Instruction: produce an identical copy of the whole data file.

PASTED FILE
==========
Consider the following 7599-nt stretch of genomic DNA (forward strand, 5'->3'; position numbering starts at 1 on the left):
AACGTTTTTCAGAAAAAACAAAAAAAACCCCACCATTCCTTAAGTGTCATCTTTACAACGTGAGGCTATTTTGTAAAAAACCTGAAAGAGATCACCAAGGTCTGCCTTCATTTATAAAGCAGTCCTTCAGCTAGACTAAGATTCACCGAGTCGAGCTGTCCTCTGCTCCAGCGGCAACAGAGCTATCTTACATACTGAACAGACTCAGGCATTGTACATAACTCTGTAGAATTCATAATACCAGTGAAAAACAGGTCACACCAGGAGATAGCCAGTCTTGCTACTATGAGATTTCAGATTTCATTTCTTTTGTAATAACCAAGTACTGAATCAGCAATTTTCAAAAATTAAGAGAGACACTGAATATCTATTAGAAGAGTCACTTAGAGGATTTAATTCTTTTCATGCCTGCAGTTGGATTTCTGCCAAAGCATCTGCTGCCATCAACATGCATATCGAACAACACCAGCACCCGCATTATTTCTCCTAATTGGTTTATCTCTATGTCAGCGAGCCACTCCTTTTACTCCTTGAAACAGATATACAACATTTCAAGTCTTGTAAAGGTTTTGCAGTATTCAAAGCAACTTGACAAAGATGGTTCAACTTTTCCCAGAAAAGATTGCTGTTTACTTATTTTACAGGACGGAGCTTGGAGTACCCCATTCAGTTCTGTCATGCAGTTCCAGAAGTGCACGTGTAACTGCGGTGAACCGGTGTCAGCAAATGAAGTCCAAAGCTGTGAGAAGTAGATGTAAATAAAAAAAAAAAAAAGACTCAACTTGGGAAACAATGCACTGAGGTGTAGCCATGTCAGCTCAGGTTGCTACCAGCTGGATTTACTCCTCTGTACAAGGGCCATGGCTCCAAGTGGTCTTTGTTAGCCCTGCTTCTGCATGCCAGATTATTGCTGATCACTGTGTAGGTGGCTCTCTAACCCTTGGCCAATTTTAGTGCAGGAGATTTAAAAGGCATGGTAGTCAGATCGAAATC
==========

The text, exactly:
Consider the following 7599-nt stretch of genomic DNA (forward strand, 5'->3'; position numbering starts at 1 on the left):
AACGTTTTTCAGAAAAAACAAAAAAAACCCCACCATTCCTTAAGTGTCATCTTTACAACGTGAGGCTATTTTGTAAAAAACCTGAAAGAGATCACCAAGGTCTGCCTTCATTTATAAAGCAGTCCTTCAGCTAGACTAAGATTCACCGAGTCGAGCTGTCCTCTGCTCCAGCGGCAACAGAGCTATCTTACATACTGAACAGACTCAGGCATTGTACATAACTCTGTAGAATTCATAATACCAGTGAAAAACAGGTCACACCAGGAGATAGCCAGTCTTGCTACTATGAGATTTCAGATTTCATTTCTTTTGTAATAACCAAGTACTGAATCAGCAATTTTCAAAAATTAAGAGAGACACTGAATATCTATTAGAAGAGTCACTTAGAGGATTTAATTCTTTTCATGCCTGCAGTTGGATTTCTGCCAAAGCATCTGCTGCCATCAACATGCATATCGAACAACACCAGCACCCGCATTATTTCTCCTAATTGGTTTATCTCTATGTCAGCGAGCCACTCCTTTTACTCCTTGAAACAGATATACAACATTTCAAGTCTTGTAAAGGTTTTGCAGTATTCAAAGCAACTTGACAAAGATGGTTCAACTTTTCCCAGAAAAGATTGCTGTTTACTTATTTTACAGGACGGAGCTTGGAGTACCCCATTCAGTTCTGTCATGCAGTTCCAGAAGTGCACGTGTAACTGCGGTGAACCGGTGTCAGCAAATGAAGTCCAAAGCTGTGAGAAGTAGATGTAAATAAAAAAAAAAAAAAGACTCAACTTGGGAAACAATGCACTGAGGTGTAGCCATGTCAGCTCAGGTTGCTACCAGCTGGATTTACTCCTCTGTACAAGGGCCATGGCTCCAAGTGGTCTTTGTTAGCCCTGCTTCTGCATGCCAGATTATTGCTGATCACTGTGTAGGTGGCTCTCTAACCCTTGGCCAATTTTAGTGCAGGAGATTTAAAAGGCATGGTAGTCAGATCGAAATC